I'll be hiking alone, but also inviting some people to come and join me on the way who have also overcome adversity to get there, e.g. a Marine who was injured in Afghanistan, a friend who lost a son etc—people who want to come and share their stories of hope and their advice for getting through. Nature walk and talk is very important for good mental health. I'll be mostly solo and the whole journey will be blogged/vlogged and I'll aim to make a short film as well as write a book about the experience—hope over adversity and anything is achievable—resilience etc.
Do you have any fears about hiking alone as a woman on the trail?
Yes, I do have fears. I have traveled widely on my own but not in such remote terrain and so far out of my comfort zone. The thought of bears terrifies me because we don't have them in the UK.... so bear spray? Eek!I'll prep well in terms of actual trail safety, and have always been "outdoorsy" having grown up in Cornwall by the sea, but my biggest fear is being vulnerable to other people who might not have good intentions.
I have a very trusting and happy-go-lucky nature which means I naturally chat to others and like to listen to people's stories etc—but I have to curtail that a bit as I will be in an area/situation that's entirely new to me and my radar for safety will need to increase as it always does when travelling. I haven't hiked much in the US before, but I can already see that all the stories and blogs that I read about the AT shows what a wonderful place it is for meeting and attracting kind, good folk who support and help each other, so I'm going to focus on that rather than those "boogy man in the woods" thoughts.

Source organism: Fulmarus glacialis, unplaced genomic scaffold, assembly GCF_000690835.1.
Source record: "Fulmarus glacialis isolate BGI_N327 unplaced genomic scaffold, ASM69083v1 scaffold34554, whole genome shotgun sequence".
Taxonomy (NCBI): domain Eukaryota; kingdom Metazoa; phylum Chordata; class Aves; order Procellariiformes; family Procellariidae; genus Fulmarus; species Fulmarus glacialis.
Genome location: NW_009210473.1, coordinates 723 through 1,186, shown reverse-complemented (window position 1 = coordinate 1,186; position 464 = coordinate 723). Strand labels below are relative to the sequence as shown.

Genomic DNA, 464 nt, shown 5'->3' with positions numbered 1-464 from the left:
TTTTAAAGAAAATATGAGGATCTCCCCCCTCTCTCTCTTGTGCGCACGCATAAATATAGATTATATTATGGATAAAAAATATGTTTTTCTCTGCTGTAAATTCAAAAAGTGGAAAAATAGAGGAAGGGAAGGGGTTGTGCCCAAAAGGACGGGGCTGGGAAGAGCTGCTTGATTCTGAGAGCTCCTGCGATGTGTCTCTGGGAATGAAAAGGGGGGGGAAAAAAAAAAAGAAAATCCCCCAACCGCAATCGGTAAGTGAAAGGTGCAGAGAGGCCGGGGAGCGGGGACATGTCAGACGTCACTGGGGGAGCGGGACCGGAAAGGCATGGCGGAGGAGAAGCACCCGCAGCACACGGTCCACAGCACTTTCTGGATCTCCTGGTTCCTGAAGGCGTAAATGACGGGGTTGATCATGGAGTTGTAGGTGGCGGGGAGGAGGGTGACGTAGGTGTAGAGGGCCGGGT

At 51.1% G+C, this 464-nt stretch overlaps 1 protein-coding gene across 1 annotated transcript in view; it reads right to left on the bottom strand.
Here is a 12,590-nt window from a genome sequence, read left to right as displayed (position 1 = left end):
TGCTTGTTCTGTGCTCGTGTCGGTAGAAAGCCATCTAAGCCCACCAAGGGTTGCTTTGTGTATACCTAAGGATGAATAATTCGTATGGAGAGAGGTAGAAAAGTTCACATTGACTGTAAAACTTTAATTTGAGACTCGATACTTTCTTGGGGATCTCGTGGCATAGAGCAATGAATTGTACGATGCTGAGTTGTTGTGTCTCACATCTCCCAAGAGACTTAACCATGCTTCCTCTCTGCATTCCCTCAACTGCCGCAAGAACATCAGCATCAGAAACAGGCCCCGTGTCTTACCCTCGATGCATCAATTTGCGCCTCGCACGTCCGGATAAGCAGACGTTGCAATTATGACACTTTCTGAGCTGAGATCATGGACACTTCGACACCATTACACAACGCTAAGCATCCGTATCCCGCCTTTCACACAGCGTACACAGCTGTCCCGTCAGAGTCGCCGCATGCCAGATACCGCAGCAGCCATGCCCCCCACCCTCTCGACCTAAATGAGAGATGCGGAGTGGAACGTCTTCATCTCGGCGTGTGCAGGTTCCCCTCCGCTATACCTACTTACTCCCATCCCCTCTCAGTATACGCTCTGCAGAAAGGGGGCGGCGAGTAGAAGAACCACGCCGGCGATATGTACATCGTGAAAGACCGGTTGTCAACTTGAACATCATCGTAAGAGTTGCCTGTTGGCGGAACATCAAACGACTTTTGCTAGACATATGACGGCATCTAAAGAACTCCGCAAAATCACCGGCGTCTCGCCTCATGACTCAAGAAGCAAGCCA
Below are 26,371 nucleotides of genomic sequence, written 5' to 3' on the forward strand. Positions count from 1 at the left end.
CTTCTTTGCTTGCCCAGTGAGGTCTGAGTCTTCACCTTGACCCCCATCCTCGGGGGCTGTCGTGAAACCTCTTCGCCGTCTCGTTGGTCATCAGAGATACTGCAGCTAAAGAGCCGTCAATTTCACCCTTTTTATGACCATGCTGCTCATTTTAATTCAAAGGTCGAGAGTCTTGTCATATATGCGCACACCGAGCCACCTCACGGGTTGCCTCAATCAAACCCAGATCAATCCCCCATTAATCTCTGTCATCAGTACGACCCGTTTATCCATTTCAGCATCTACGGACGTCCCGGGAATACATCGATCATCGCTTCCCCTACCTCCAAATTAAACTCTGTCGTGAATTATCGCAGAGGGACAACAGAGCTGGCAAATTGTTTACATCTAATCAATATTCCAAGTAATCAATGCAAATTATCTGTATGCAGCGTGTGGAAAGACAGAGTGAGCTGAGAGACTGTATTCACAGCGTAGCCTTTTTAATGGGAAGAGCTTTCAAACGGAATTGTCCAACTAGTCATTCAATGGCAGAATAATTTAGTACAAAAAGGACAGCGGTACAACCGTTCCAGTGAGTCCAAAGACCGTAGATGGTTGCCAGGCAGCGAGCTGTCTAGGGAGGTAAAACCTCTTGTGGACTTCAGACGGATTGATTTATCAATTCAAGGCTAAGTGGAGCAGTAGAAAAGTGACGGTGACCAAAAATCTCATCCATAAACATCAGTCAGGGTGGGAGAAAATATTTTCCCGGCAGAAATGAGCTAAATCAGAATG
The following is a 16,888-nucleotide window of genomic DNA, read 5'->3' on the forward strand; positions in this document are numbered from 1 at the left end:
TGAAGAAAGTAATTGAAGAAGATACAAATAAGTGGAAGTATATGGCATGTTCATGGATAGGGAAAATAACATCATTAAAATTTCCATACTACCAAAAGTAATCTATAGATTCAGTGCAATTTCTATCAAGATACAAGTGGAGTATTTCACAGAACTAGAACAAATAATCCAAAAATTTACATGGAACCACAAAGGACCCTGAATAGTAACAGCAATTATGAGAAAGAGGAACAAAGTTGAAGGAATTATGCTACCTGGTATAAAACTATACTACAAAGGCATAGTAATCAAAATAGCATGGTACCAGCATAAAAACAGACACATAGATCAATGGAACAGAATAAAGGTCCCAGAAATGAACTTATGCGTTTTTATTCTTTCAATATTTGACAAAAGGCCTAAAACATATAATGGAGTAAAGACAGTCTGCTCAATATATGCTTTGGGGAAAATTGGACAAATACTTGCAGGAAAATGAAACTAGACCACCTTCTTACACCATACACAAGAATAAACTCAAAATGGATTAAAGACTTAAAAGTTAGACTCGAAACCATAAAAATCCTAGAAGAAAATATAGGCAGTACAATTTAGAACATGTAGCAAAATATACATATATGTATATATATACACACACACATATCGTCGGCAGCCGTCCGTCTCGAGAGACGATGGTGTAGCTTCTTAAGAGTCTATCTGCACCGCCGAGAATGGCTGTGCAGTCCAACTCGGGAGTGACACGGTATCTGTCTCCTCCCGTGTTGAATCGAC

What do you anticipate to be the most difficult stretch of the trail and how are you preparing?
As I'll be going SOBO, I think Maine will be really tough on my legs—I won't be quite trail hardened yet. I hear the Mahoosuc Notch and surrounding miles are super hard! I'm training a lot—I trail run three or four times a week and lift weights at the gym, and I'll start throwing in more activities like stair climbing with weight etc. I'll probably also need to add some smaller exercise movements that help support my knees and my core, like Pilates and yoga.
What’s your training schedule?
I am booked to do a 100k ultra just before I come out to start the trail, but I think now I might not as it could give me an injury. I definitely don't need to pick up just before my Thru! I ran almost 1500km for charity last year with some friends across the year, so that has given me good latent fitness. Otherwise I do things to help keep my chronic pain at bay, and also what my pain will allow. (Although my pain is SO much better than it used to be!)
What are the details on your resupply strategy?
This may sound negligent but I don't have a solid strategy on this yet! I will be doing a lot more research before I embark, but will be taking a stove and probably resupplying as I go rather than sending food forward in boxes to myself, especially as I'm coming out from the UK just before I start! There are some things I can't get here that I have to pick up out there like a bear canister, so I might put together some food boxes and send them forward when I first arrive in the US. Otherwise, it'll be as I go.
Thank you, Gail! Join us as we follow her on her AT journey via her Instagram. Next week we will have an interview from a woman who traveled from Germany to hike the Appalachian Trail last year.